Thirty-two years and seven albums later, Leonard Cohen’s I’m Your Man continues to resonate as a record of universal (if not bleak) truths.
My gateway to the music and mystique of Leonard Cohen came through I’m Your Fan: The Songs of Leonard Cohen, the 1991 tribute album compiled by French music magazine Les Inrockuptibles, but my introduction to Cohen the man happened six months earlier when I heard his poetic and mesmerizing Hall of Fame acceptance speech at that year’s Juno Awards. Cohen famously concluded his remarks by reciting a verse from “Tower of Song”, but not being familiar with the track at the time, the poignancy and power of his lyrics didn’t hit me until months later, when I heard both Nick Cave and the Go-Betweens’ Robert Forster render their versions on the tribute album. Disregarding all the ill-conceived covers of “Hallelujah” littered across our musical landscape, “Tower of Song” remains the indisputable cornerstone song in the Cohen canon. By extension, its parent album, I’m Your Man, is considered by many to be his finest collection.
I’m Your Fan was not only a clever play on Cohen’s 1988 album title but a nod to the overwhelming popularity and influence I’m Your Man had on the compilation’s contributors. Of all Cohen’s albums released to date, I’m Your Man was the best represented on the 1991 tribute album, with four of its eight songs covered: “First We Take Manhattan”, “I’m Your Man”, “I Can’t Forget”, and the afore-mentioned versions of “Tower of Song”. Add to that Concrete Blonde’s cover of “Everybody Knows” from the Pump Up the Volume soundtrack the year prior, and it’s hard to dispute the influence Cohen and I’m Your Man was having on a wide range of musicians at the time.
It wasn’t until I recently decided to spend some time exploring I’m Your Man to mark its thirty-second anniversary that I realized the relatively short gap between its release in 1988 and I’m Your Fan’s in 1991. What was it about the minimalist, three-year-old album that inspired artists like R.E.M., Pixies, and Cave to gravitate to it as opposed to Cohen’s older, time-tested work? The obvious answer is that these musical interpreters considered it to be their favourite — or his finest — album, but it’s also more nuanced than that.
Musically, I’m Your Man solidified Cohen’s early experimentations in modern synth-based music (first tested on 1984’s Various Positions) and introduced new and stalwart fans alike to Leonard Cohen 2.0, a heightened uber-version of the charming, debonair, wry observationalist we’ve since come to cherish and mourn. Cohen’s reinvention (whether intentional or not) coincided with a wave of artists who were catching their second wind, being exposed to a new generation of fans: the following year saw both the Who embark on a highly successful twenty-fifth-anniversary tour and David Bowie’s Sound+Vision box set blow all kinds of sales expectations.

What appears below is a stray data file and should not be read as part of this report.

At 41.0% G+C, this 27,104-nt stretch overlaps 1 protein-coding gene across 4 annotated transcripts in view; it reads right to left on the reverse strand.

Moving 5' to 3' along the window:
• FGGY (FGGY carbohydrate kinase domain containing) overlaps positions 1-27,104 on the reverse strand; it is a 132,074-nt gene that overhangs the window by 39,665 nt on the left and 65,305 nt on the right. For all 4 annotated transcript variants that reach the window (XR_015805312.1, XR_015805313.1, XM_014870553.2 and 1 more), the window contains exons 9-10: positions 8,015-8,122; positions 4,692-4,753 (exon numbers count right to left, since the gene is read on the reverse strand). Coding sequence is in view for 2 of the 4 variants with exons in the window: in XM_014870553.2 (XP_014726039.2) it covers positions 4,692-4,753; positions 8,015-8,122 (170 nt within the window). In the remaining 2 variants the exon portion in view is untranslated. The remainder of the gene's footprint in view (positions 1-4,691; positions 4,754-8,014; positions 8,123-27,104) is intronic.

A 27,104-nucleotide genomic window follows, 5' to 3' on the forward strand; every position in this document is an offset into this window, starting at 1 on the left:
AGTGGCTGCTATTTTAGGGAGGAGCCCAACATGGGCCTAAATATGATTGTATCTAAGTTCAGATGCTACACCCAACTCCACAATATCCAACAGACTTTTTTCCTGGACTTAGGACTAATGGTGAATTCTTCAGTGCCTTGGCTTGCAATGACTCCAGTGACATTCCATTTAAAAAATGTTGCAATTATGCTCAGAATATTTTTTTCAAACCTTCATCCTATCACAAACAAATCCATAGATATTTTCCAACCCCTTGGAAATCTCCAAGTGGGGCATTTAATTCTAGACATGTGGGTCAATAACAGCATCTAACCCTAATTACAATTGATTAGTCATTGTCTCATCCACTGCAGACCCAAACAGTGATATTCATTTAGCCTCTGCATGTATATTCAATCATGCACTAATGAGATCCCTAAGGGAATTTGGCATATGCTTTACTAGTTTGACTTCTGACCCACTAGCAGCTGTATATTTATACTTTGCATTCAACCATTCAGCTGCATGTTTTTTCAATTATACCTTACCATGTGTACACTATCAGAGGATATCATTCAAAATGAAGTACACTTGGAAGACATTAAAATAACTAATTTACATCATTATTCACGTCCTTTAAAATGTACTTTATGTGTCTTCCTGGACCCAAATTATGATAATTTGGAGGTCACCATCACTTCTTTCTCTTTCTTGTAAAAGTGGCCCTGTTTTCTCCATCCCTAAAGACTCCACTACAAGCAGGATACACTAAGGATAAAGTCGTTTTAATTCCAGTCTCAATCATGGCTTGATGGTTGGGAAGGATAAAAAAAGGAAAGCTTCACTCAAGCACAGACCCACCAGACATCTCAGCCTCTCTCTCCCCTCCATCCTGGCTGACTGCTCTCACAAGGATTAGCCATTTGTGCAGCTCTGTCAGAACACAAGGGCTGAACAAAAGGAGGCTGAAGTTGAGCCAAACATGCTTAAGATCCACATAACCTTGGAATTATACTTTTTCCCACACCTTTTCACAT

The allure of I’m Your Man can’t be reduced to nostalgia, though; it was too modern and contemporary an album to be mired in some kind of backward-looking sentimentality. Before the crumbling of the Berlin Wall in 1989, Cold War tensions and ramped-up nuclear arms races made it feel as if humanity was on the brink of annihilation. There was a sense at the dawn of the 1990s that humanity had taken a sharp left turn towards global peace and prosperity, but for a large sector of society, the wounds of the 1980s — the decade where elected officials turned a blind eye to the AIDS epidemic — were too deep to ignore: “And everybody knows that the plague is coming / Everybody knows that it’s moving fast,” he sings on “Everybody Knows”, in acknowledgement that “…the war is over / Everybody knows the good guys lost”.
Thirty-two years and seven albums (including 2019’s posthumous Thanks for the Dance) later, I’m Your Man continues to resonate as a record of universal (if not bleak) truths. As weary and tired as his baritone sounds, Cohen still manages to radiate strength and conviction. I’m Your Man is Leonard Cohen not as a romantic but a realist. His observations and commentary are as unflinching as they are poetic. “It don’t matter how it all went wrong / That don’t change the way I feel,” he sings on “Ain’t No Cure For Love” while suggesting that neither time, distance, or even forgiveness can heal the rifts humanity inflicts on one another. Even the wry hero on the dystopian “First We Take Manhattan” senses that his ambitious master plan is doomed to fail. And yet, in the spirit of absurdity in the face of despair, Cohen resigns himself — and by extension reminds us all — that humanity’s struggle must continue: “You must go on. I can’t go on. I’ll go on.”